It must be pointed out at the very outset that “romanticism” is a thoroughly controversial term, and to define it is as hopeless a task as ever. F. L. Lucas in The Decline and Fall of the Romantic Ideal (1948) counted as many as 11,396 definitions of romanticism. And none of them is completely off the target A few of the most important definitions may be glanced at here.
According to Theodore Watts-Dunton, the’ Romantic Revival was equivalent to the “Renascence of Wonder.” According to Walter Pater, romanticism means the addition of strangeness to beauty (whereas classicism is order in beauty). Herford points out that the Romantic Movement was primarily “an extraordinary development of imaginative sensibility. Cazamian observes:” The Romantic spirit can be defined as an accentuated predominance of emotional life, provoked or directed by the exercise of imaginative vision, and in its turn stimulating or directing such exercise.” The bewildering mass of such definitions has led some critics to recommend the very abolition of terms like “romanticism” and “classicism” altogether. Let us quote one of such critics : “I ask you to distrust the familiar labels,-‘classical,’ ‘neo-classical,’ ‘pseudo classical’, ‘pre-romantic’ and all the others. I sometimes doubt if we shall ever understand the poetry of this century [the eighteenth] till we get rid of the terms ‘classical’ and ‘romantic’ in one and all of their forms. Johnson, Coleridge, and Hazlitt- perhaps our three greatest critics-did not find the need of them; nor should we.” Likewise, F. L. Lucas finds romanticism a wholly wooly term fit only for slaughter. Nevertheless, these terms have been retained in criticism because they are useful, even if not very accurately definable.
The Romantic Movement was a European, not only an English, phenomenon. Its repercussions were felt towards the end of the eighteenth century, but its efflorescence came at different times in different countries and in different ways. Germany was perhaps the first country to manifest a marked change in its sensibility which affected its philosophical thought more than literature. England turned romantic about the beginning of the nineteenth century, and France, the witness to the famous French Revolution (1789), manifested the influence of romanticism around 1830, when the Romantic Movement was already starting to decline in England. Romanticism meant different things in different countries, and even in the same country it implied different things with different writers. Thus in England it is customary to herd Wordsworth, Shelley, Coleridge, Keats, and Byron all as romantics. But how different, say, Byron and Wordsworth are! A critic recommends the use of the term “romanticisms. “rather than “romanticism” in consideration of the variety of its fundamental features. Whatever be the interpretation of the term “romanticism,” it is clear that it was essentially of the nature of a reaction. In England the Romantic Movement implies a reaction against the school of Dryden, Pope, and Dr. Johnson. However greatly may Wordsworth and Byron differ in their conception and practice of poetry, it is indisputable that both of them reacted against the set conventions and rules of poetry formulated and traditionalised over the decades by the poets of the neoclassic school. The Romantic Movement was thus a revolt against literary tradition. But it was more; it was also a revolt against social authority. It was perhaps Schlegel who first defined romanticism as “liberalism in literature.” Most of the romantic poets were for the liberation of the individual spirit from the shackles of social authority as well as literary tradition. This emphasis on individual predilection, which in philosophical terms approaches subjectivism, renders the romantic output somewhat chaotic. When there is no tradition or uniting authority, it is not surprising that the romantic poets take widely divergent paths. Thus, even if we may accept that there was a classical or neoclassical school of poetry, it is difficult to conceive of the existence of a romantic “school”.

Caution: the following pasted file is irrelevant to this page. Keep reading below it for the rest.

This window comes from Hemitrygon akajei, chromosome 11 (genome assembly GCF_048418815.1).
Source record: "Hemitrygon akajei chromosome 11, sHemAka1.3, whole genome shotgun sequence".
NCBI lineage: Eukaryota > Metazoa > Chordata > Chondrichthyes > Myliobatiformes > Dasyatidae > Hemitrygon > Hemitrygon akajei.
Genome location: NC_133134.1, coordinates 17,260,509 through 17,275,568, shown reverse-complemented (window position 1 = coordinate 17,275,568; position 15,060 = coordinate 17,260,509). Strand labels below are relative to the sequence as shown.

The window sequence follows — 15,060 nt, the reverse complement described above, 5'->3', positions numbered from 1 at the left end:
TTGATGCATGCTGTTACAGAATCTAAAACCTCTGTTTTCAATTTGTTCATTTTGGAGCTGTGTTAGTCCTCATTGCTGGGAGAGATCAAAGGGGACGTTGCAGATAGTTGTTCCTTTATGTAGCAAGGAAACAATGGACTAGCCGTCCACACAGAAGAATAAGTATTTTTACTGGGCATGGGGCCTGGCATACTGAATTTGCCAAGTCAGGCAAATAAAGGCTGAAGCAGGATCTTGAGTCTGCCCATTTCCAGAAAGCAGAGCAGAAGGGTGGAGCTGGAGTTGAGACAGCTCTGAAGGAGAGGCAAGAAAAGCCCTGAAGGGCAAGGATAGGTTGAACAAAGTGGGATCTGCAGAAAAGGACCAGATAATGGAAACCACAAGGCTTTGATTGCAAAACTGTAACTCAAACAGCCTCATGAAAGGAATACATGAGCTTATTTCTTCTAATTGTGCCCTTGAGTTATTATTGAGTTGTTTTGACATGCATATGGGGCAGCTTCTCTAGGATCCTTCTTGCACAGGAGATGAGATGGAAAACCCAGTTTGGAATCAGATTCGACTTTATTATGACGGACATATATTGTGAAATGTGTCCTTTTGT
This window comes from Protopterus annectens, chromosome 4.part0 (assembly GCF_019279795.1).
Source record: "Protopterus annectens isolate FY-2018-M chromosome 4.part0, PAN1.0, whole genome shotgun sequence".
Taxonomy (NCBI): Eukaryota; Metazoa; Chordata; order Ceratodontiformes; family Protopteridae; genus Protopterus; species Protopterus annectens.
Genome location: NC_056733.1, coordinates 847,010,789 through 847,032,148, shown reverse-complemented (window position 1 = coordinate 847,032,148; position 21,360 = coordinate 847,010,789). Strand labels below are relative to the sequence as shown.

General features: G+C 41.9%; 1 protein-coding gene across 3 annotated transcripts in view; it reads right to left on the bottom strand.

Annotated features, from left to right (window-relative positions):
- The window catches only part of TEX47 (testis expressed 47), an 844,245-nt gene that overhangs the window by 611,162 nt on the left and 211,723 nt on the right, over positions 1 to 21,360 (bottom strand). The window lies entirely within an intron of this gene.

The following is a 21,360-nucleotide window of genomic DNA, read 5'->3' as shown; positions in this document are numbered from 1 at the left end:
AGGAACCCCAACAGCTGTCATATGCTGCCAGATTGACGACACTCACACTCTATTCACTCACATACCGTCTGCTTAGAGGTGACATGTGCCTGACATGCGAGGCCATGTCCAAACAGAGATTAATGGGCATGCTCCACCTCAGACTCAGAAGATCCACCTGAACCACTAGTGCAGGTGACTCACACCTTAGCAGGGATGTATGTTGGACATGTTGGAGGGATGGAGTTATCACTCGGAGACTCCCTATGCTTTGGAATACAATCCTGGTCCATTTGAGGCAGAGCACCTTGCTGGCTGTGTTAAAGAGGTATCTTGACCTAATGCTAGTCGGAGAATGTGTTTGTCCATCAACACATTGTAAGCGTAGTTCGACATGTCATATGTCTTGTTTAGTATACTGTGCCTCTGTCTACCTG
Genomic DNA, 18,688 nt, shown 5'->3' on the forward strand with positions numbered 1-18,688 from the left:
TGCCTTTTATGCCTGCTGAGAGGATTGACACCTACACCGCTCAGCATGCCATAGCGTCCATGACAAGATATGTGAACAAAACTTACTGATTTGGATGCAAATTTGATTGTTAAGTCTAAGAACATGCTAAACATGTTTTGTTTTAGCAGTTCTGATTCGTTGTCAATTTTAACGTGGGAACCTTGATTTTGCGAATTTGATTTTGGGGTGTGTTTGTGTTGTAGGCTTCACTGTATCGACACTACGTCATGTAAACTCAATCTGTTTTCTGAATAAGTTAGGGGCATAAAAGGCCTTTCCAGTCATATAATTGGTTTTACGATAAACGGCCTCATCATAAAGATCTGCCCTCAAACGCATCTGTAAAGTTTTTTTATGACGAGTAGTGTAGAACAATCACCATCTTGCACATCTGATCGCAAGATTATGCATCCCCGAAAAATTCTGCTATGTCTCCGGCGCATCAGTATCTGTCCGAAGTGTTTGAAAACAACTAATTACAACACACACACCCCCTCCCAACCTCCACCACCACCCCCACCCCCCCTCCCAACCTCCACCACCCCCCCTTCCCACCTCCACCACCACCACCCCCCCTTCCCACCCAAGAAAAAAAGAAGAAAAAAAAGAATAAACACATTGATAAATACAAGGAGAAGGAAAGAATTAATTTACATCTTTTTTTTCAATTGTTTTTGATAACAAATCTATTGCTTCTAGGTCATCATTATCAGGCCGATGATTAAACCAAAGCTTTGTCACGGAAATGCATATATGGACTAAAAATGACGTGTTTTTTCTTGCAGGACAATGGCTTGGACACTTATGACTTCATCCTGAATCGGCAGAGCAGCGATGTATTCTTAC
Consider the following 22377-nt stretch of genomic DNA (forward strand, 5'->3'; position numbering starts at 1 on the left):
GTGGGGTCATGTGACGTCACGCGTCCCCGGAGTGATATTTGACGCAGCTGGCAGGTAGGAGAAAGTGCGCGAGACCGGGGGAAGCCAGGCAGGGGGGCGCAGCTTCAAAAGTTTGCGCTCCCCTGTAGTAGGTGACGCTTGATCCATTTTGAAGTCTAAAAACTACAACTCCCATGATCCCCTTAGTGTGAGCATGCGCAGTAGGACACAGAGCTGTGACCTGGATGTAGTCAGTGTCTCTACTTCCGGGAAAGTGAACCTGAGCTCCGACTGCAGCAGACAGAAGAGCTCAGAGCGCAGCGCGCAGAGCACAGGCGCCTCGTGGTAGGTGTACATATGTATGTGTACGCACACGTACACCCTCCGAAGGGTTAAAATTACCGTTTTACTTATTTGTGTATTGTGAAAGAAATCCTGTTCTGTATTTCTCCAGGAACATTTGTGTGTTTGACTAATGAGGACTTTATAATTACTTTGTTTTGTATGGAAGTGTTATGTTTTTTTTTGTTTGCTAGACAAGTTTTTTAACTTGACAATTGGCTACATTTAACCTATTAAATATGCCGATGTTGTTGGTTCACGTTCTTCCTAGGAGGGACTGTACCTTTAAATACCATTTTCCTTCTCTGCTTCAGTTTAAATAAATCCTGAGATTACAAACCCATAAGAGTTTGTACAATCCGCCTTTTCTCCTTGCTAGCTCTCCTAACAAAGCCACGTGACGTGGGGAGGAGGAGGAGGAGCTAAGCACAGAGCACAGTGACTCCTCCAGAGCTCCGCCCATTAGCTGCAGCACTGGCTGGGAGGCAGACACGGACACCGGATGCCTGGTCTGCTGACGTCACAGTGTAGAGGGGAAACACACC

The Nature of the Revolt:
“The romantic movement” says William J. Long, “was marked, and is always marked, by a strong reaction and protest against .the bondage of rule and custom which in science and theology as well as literature, generally tend to fetter the free human spirit.” It is of interest to note that just as the romantics revolted against the literary traditions of the eighteenth century, Dryden and Pope themselves had revolted in their turn against the tradition of the previous age. The romantics looked for inspiration and guidance to Spenser and Milton, whereas Dryden and Pope had looked to the roman poets of antiquity. Thus both the neoclassicists and romantics, while breaking away from the traditions existing immediately before them, respected a more ancient tradition. Let us consider in what respects the romantics parted with the neoclassic tradition.
Reaction against Reason: